Major western automakers active in China, usually through local manufacturing/distribution joint ventures, are now sounding a more cautious note over the world's largest car market, they said on the sidelines of the Beijing motor show.
While they expect the market to continue growing, but at a slower pace, industry executives at the show told the Wall Street Journal (WSJ) the risks are increasing as car prices drop, sales growth slides and China's government is getting stricter on emissions regulation.
Toyota Motor told the WSJ it was uncertain about hitting a target it set itself two years ago to sell 2m cars in China by 2025.
"Since then we've seen additional requirements coming up for fuel efficiency and emissions on the regulator side," Hiroji Onishi, head of Toyota's China region, said. "We are reconsidering our product lineup and trying to come up with a plan that will enable us to secure the volumes and profit as well."
Mark Fields, chief executive of Ford, which four years ago unveiled an ambitious plan to double production capacity in China by 2015, told the WSJ there was "nothing that we're ready to talk about" in terms of further expansion.
Volkswagen AG, one of the longest-established players in China, which last year said it would spend EUR22bn (US$24.7bn) in China in the coming five years and raise production capacity by 40% to 5m cars, was a little more optimistic.
"We are generally staying on the plans, although some things are coming a little bit later," Jochem Heizmann, chief executive and president of Volkswagen China, told the Journal.
The WSJ noted the shift in tone emphasises the easy times are over. Global automakers have been some of the biggest beneficiaries of Chinese consumers' appetite to spend and double-digit percentage growth was common in the last decade.
However, as China's economic growth cools, industries ranging from coal, steel to shipping have been struggling with insufficient demand and, in the first quarter of 2016, car sales rose just 6% year on year.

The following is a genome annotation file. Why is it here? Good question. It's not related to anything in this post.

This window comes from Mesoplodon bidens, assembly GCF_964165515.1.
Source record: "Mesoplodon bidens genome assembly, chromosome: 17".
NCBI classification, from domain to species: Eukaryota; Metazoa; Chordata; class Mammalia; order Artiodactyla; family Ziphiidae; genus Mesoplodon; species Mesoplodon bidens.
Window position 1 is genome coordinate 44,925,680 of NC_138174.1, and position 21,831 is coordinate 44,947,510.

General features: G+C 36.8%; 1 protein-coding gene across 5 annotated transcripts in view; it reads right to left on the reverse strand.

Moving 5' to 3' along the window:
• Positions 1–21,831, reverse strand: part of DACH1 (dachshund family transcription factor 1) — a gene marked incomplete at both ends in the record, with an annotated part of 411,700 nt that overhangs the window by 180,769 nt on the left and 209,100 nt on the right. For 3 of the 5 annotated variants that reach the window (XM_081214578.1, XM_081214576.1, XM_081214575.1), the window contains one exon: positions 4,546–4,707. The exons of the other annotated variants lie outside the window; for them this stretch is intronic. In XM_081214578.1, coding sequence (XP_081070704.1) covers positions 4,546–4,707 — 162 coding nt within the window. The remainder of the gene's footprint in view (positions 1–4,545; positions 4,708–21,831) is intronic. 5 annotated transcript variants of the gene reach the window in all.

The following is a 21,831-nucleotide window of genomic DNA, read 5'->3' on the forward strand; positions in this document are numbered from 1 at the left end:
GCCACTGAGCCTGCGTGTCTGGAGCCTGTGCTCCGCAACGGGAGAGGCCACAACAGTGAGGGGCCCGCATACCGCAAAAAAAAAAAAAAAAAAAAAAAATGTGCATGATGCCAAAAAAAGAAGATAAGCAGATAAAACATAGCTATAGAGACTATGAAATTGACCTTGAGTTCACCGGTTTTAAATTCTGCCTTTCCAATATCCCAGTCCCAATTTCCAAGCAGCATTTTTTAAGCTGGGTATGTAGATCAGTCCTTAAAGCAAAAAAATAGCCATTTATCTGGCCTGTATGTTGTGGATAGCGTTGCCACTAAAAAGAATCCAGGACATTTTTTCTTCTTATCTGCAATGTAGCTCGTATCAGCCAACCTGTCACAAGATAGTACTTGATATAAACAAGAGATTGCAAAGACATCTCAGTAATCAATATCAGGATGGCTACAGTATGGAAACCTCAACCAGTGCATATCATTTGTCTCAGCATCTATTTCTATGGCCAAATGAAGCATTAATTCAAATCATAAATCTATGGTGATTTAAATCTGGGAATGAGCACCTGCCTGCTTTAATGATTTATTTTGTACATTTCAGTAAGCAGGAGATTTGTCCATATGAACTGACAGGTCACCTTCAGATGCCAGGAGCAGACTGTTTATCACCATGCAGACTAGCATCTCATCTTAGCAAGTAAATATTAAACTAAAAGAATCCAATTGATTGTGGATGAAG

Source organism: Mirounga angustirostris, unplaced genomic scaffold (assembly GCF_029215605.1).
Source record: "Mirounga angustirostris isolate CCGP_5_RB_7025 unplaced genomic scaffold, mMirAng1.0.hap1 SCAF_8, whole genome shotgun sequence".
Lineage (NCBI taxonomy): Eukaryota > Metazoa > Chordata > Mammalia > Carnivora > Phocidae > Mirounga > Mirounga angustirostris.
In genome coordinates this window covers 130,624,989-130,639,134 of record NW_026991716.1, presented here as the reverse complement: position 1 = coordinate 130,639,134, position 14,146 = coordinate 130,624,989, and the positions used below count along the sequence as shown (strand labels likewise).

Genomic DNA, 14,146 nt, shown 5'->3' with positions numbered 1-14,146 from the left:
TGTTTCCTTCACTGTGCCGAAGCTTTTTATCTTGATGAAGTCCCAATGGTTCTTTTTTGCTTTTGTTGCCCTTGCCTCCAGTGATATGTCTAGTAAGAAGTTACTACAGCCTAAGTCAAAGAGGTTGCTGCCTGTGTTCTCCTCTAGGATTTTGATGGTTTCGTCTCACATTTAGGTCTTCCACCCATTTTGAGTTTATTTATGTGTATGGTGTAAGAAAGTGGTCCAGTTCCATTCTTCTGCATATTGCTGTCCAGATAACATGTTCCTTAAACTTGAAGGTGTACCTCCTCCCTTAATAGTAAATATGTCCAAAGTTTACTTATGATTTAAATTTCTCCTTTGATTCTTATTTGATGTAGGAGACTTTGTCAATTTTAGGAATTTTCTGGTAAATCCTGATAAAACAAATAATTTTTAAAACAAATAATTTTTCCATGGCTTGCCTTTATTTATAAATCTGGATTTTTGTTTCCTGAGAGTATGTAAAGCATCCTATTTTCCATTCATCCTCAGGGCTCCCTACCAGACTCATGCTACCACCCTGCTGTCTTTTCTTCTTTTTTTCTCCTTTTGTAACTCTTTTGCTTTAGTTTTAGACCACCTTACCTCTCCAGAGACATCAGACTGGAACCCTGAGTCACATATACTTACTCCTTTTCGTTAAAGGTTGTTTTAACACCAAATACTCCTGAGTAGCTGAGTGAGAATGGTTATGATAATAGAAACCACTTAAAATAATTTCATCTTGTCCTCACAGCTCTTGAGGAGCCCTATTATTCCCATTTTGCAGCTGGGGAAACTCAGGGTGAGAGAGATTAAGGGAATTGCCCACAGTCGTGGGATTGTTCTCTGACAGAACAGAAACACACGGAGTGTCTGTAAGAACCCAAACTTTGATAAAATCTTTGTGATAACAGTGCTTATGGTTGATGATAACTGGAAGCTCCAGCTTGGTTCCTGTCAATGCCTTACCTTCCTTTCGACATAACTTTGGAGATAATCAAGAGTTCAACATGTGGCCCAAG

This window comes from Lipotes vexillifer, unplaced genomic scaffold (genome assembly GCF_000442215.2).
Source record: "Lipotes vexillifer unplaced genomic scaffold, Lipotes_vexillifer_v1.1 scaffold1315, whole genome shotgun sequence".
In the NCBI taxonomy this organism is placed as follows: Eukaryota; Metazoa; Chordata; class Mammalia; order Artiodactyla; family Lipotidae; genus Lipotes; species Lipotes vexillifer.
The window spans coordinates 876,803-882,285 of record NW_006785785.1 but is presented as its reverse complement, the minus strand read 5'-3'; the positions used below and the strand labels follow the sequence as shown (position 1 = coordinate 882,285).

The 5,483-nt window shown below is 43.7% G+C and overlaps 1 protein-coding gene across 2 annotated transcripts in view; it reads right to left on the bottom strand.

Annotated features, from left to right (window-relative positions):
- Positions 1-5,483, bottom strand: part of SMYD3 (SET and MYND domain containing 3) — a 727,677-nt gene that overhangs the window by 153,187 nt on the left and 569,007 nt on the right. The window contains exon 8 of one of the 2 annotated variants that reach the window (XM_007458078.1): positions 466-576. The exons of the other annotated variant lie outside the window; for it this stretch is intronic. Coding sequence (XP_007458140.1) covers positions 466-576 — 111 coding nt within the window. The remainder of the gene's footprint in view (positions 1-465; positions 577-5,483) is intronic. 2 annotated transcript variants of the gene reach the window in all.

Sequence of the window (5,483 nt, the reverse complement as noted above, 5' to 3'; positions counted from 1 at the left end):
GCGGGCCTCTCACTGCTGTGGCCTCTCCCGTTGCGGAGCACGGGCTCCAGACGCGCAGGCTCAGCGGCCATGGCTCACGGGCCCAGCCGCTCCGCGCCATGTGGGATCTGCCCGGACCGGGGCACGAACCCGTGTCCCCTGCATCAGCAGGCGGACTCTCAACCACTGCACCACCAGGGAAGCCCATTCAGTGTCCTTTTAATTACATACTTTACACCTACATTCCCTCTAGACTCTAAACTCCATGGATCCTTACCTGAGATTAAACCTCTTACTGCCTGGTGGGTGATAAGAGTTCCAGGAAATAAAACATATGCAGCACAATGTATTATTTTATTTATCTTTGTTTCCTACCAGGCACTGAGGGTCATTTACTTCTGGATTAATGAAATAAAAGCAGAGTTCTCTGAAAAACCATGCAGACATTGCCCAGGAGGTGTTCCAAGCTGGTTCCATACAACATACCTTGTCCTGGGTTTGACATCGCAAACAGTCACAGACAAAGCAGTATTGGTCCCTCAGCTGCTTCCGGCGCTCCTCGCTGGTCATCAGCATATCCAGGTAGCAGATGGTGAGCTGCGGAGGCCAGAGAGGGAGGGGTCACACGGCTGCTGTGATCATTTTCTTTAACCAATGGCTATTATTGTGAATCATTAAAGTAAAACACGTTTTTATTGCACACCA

China has halved purchase tax on small engine vehicles, which make up more than two thirds of the country's new car sales, but analysts have warned demand for those vehicles could stall after the policy expires at the end of this year. Heizmann told the Wall Street Journal the tax break's scheduled expiration would have a "negative" impact on the industry next year.
Ford, meanwhile, expects China will sell a total of 23.5m to 25.5m vehicles this year, up just 3.7% versus 2015. Toyota told the WSJ it was aiming to sell 1.15m cars there this year, largely unchanged from last year. General Motors has forecast low-single-digit market growth each year up to 2020.
The report noted global automakers are particularly sensitive to slowing Chinese growth because they derive a significant amount of their revenue from the country, after years of aggressive expansion. China accounts for 37% of GM's global vehicle sales, 36% of Volkswagen's, and 17% of Ford's, according to the WSJ, citing corporate filings. The companies have built more plants in China than anywhere else since 2008. Now they could be confronted with too many factories and not enough buyers.
According to the report, citing local partners' financial statements, the utilisation rate at one of GM's joint ventures in China fell to 113% last year from 137% in 2014. Over the same period the rate at a Volkswagen JV fell to 115% from 132%.
Ford's top executives told the WSJ that, by the end of this year the automaker would have a manufacturing capacity of 2.1m vehicles in China, almost double its sales volumes last year in the country. Citing fierce competition, Ford China chief executive John Lawler said China was starting to look like "a mature market".
With car prices remain under pressure, global automakers have said they would focus more on profitability than sales volumes.
"Sales performance is not our only target," said Heizmann. "We are not following every price reduction. We have to take into account the long-term profitability as well as the interest of our customers."
Ford CEO Fields sounded a similar note, telling the WSJ: "Running a profitable business takes higher priority than blindly going after a sales target or market share."